If you want to build real wealth while being the change you want to see, attending this virtual meetup is a great step. I’ve been active in the permaculture movement since 2005; have taken several Permaculture Design Certificate courses — and I’m still really excited about this event; expect to learn a lot. I hope to see you there!

Zoom Thanksgiving and Beyond

This article today in my local paper, offering tips for Thanksgiving family gatherings “apart, but together,” made me happy.

These tips are great not just for Thanksgiving but for any other holiday or family gathering, or just hanging out whenever. From creating screen backgrounds of family photo montages; to playing board games by video-conference; to cooking the same menu items apart together — using technology in inventive ways is what humans do, and now more than ever is a time when we really need to bring out that inventiveness.

One sister and brother who live far apart even figured out how to position their electronic devices to create the appearance of sitting together at one long family table!!

It occurred to me that remote technology might even make for better gatherings, as multiple clusters of extended family can gather virtually — with no space limitation; no travel expense; freedom from complicated logistics. And consider this: Even in loving families, differences in lifestyle and beliefs can lead to stress on holiday visits. If everyone gets to be in their own houses — “together apart” — that stress is greatly reduced.

Caution: Getting too tangled up in fussing with technology can lead to its own kind of stress. I think it’s OK for families just to text each other a photo or two of the holiday festivities. We do that a lot in my family, and I feel the love coming through even a still photo.

Board games do sound like fun, though!

Zoom holidays take the load off of Mother Earth too. All that holiday travel has a huge footprint.

I don’t want to minimize the pain of missing one’s family. If it felt safe, I’d definitely want to visit my family up north for either Thanksgiving or Christmas. It doesn’t feel safe though.

Speaking of that, friends and family members can have differing ideas of what feels “safe.” Some people barely seem to acknowledge there’s a pandemic going on. Others barely feel safe leaving their houses at all. In my family we’re fortunate; we have generally similar ideas about safety, and we’re also able to respect each other’s slightly differing ideas. Most of my friends are pretty respectful of differences too.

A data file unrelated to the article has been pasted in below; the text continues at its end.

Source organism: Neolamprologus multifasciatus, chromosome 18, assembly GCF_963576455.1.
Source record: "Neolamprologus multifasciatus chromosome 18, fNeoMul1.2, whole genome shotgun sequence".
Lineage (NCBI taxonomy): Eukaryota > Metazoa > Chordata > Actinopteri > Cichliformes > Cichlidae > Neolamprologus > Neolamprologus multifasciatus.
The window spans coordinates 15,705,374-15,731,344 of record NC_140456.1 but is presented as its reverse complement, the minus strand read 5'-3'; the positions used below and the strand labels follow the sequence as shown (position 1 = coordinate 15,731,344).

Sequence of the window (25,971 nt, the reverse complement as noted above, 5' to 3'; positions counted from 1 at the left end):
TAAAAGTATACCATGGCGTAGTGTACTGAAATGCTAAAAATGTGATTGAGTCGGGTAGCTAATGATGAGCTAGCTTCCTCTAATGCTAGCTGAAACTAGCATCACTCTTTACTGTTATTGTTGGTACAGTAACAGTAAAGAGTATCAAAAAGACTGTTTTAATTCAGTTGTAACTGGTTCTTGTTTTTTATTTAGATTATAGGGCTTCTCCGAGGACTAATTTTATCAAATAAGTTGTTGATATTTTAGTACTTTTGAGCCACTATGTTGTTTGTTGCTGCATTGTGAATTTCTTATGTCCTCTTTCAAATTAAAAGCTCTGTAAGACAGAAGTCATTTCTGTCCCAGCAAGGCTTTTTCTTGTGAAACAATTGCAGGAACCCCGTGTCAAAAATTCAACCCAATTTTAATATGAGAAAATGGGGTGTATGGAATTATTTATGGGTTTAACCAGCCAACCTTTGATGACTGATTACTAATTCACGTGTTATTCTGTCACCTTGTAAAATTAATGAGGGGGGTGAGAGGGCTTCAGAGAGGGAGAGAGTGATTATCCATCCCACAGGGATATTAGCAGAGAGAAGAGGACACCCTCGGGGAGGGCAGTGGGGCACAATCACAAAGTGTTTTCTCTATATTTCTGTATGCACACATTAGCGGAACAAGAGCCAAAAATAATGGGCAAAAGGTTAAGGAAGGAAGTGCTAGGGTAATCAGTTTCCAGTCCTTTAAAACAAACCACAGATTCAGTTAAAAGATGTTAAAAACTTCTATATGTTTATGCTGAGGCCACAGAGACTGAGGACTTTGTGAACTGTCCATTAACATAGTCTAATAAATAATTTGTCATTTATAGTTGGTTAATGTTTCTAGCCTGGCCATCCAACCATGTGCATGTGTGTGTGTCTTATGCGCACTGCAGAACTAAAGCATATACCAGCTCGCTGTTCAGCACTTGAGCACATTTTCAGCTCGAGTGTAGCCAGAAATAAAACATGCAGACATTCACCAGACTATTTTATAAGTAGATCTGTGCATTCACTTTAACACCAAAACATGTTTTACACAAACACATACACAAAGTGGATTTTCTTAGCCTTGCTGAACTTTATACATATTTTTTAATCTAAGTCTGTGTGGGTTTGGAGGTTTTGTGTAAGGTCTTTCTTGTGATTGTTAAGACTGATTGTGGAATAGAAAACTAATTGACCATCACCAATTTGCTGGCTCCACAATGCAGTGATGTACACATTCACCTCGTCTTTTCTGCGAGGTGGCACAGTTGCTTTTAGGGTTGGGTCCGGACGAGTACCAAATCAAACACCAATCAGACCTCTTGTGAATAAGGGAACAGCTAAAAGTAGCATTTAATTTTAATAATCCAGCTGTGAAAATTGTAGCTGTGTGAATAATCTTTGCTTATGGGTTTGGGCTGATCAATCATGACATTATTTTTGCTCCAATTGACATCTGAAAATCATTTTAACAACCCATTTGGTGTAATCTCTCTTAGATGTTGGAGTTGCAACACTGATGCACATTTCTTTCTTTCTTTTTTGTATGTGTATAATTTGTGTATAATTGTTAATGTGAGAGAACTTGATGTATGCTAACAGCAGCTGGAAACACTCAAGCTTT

That said, even though we’re respectful, some of my friends have markedly different ideas of what’s safe. Me, I pretty much just want to stay outdoors and I’m fine. If I had to for a family emergency, I’d risk going into an airport and getting on a plane. Otherwise, no way. Air travel was already miserable even before Covid.

Bus or train travel are my favorites but don’t feel safe to me now either. They would if we could ride with the windows open.

With some friends, who seem to be back into indoor gatherings as if nothing had happened, I’ve got FOMO. Fear Of Missing Out. Fear that, because I’m refusing invitations, I’ll never be invited again. But, just as I can’t tell other people how to act, I also don’t want to put others or myself at unnecessary risk.

Some of my friends who had been among the most cautious (wearing masks everywhere, even indoors) are now going completely in the opposite direction. I attribute it to a certain fatalism. Many of these friends work on the bleeding-edge front lines, forced to put themselves at risk every day so people can buy groceries or eat waffles or whatever. Many of these same friends have buried many friends and relatives over the past few months. In their shoes, I could imagine myself saying, “Screw it, might as well enjoy ourselves!”

I don’t know if that’s actually what’s at play with this group of friends, but it would make sense.

I get that some people are feeling lonely and burnt-out. But insisting on hugs, in-person meetings, postponing events “until we can get back to normal” (instead of just holding them outdoors or virtually, or cancelling them entirely) — all of that strikes me as a refusal to adapt to circumstances. And creatures who don’t adapt to circumstances don’t survive. That thought really struck me this morning. It’s true of species, and it’s true of individuals.

Anyway. I’m rooting for Zoom holidays. “Appropriate Technology,” we call it in permaculture when technology is used in a manner that helps shift things in a more sustainable direction. Telecommunication apps are a great example of appropriate technology right now. I think they actually have the potential to bring us closer to one another than we’ve ever been.

Speaking of togetherness, I’ve been hearing about a card game called Vertellis. I hear it was originally developed to spark more meaningful conversation among family members at holiday gatherings. (But it can be used anytime by any group of people.) The game sounds pretty neat. And it looks totally do-able by Zoom.